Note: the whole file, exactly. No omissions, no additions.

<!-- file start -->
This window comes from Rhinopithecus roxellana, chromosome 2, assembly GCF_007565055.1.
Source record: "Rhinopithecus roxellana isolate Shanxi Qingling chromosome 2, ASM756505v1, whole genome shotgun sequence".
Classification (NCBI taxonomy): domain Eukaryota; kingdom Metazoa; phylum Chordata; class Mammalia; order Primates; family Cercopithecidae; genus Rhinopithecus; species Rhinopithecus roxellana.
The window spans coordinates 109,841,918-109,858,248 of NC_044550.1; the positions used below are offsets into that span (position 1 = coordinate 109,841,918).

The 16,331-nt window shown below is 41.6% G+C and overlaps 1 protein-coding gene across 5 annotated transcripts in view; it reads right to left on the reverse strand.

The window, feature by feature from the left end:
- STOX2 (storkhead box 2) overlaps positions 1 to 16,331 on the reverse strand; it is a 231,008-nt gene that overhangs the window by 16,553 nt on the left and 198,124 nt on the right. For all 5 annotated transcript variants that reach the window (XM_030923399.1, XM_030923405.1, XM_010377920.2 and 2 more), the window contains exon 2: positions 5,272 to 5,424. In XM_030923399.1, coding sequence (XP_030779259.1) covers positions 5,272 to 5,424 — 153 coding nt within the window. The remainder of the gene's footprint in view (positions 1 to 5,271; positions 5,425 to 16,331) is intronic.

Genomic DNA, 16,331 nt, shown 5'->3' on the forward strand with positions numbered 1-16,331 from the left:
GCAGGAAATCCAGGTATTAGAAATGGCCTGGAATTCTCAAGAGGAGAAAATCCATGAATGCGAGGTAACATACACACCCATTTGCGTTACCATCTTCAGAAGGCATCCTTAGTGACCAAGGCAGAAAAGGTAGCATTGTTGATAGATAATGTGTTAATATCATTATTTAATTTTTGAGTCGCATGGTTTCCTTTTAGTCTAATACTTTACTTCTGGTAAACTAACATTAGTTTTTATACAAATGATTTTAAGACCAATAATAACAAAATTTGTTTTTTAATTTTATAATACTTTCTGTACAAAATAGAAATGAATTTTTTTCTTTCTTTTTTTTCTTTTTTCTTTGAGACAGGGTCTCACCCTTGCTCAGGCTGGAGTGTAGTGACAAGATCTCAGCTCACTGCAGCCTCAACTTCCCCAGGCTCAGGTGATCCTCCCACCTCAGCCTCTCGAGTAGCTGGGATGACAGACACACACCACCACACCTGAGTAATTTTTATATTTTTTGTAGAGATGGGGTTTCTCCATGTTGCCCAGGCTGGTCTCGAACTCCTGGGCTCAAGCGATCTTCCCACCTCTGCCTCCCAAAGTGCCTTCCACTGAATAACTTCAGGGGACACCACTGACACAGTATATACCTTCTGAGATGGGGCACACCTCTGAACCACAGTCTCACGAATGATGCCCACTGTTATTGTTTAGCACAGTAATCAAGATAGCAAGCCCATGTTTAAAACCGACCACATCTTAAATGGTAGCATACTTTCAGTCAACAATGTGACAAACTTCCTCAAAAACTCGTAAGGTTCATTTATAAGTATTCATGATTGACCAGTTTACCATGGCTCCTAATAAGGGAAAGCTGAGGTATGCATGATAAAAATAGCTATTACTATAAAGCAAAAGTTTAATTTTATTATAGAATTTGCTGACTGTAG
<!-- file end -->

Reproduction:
This window comes from Rhinopithecus roxellana, chromosome 2, assembly GCF_007565055.1.
Source record: "Rhinopithecus roxellana isolate Shanxi Qingling chromosome 2, ASM756505v1, whole genome shotgun sequence".
Classification (NCBI taxonomy): domain Eukaryota; kingdom Metazoa; phylum Chordata; class Mammalia; order Primates; family Cercopithecidae; genus Rhinopithecus; species Rhinopithecus roxellana.
The window spans coordinates 109,841,918-109,858,248 of NC_044550.1; the positions used below are offsets into that span (position 1 = coordinate 109,841,918).

The 16,331-nt window shown below is 41.6% G+C and overlaps 1 protein-coding gene across 5 annotated transcripts in view; it reads right to left on the reverse strand.

The window, feature by feature from the left end:
- STOX2 (storkhead box 2) overlaps positions 1 to 16,331 on the reverse strand; it is a 231,008-nt gene that overhangs the window by 16,553 nt on the left and 198,124 nt on the right. For all 5 annotated transcript variants that reach the window (XM_030923399.1, XM_030923405.1, XM_010377920.2 and 2 more), the window contains exon 2: positions 5,272 to 5,424. In XM_030923399.1, coding sequence (XP_030779259.1) covers positions 5,272 to 5,424 — 153 coding nt within the window. The remainder of the gene's footprint in view (positions 1 to 5,271; positions 5,425 to 16,331) is intronic.

Genomic DNA, 16,331 nt, shown 5'->3' on the forward strand with positions numbered 1-16,331 from the left:
GCAGGAAATCCAGGTATTAGAAATGGCCTGGAATTCTCAAGAGGAGAAAATCCATGAATGCGAGGTAACATACACACCCATTTGCGTTACCATCTTCAGAAGGCATCCTTAGTGACCAAGGCAGAAAAGGTAGCATTGTTGATAGATAATGTGTTAATATCATTATTTAATTTTTGAGTCGCATGGTTTCCTTTTAGTCTAATACTTTACTTCTGGTAAACTAACATTAGTTTTTATACAAATGATTTTAAGACCAATAATAACAAAATTTGTTTTTTAATTTTATAATACTTTCTGTACAAAATAGAAATGAATTTTTTTCTTTCTTTTTTTTCTTTTTTCTTTGAGACAGGGTCTCACCCTTGCTCAGGCTGGAGTGTAGTGACAAGATCTCAGCTCACTGCAGCCTCAACTTCCCCAGGCTCAGGTGATCCTCCCACCTCAGCCTCTCGAGTAGCTGGGATGACAGACACACACCACCACACCTGAGTAATTTTTATATTTTTTGTAGAGATGGGGTTTCTCCATGTTGCCCAGGCTGGTCTCGAACTCCTGGGCTCAAGCGATCTTCCCACCTCTGCCTCCCAAAGTGCCTTCCACTGAATAACTTCAGGGGACACCACTGACACAGTATATACCTTCTGAGATGGGGCACACCTCTGAACCACAGTCTCACGAATGATGCCCACTGTTATTGTTTAGCACAGTAATCAAGATAGCAAGCCCATGTTTAAAACCGACCACATCTTAAATGGTAGCATACTTTCAGTCAACAATGTGACAAACTTCCTCAAAAACTCGTAAGGTTCATTTATAAGTATTCATGATTGACCAGTTTACCATGGCTCCTAATAAGGGAAAGCTGAGGTATGCATGATAAAAATAGCTATTACTATAAAGCAAAAGTTTAATTTTATTATAGAATTTGCTGACTGTAG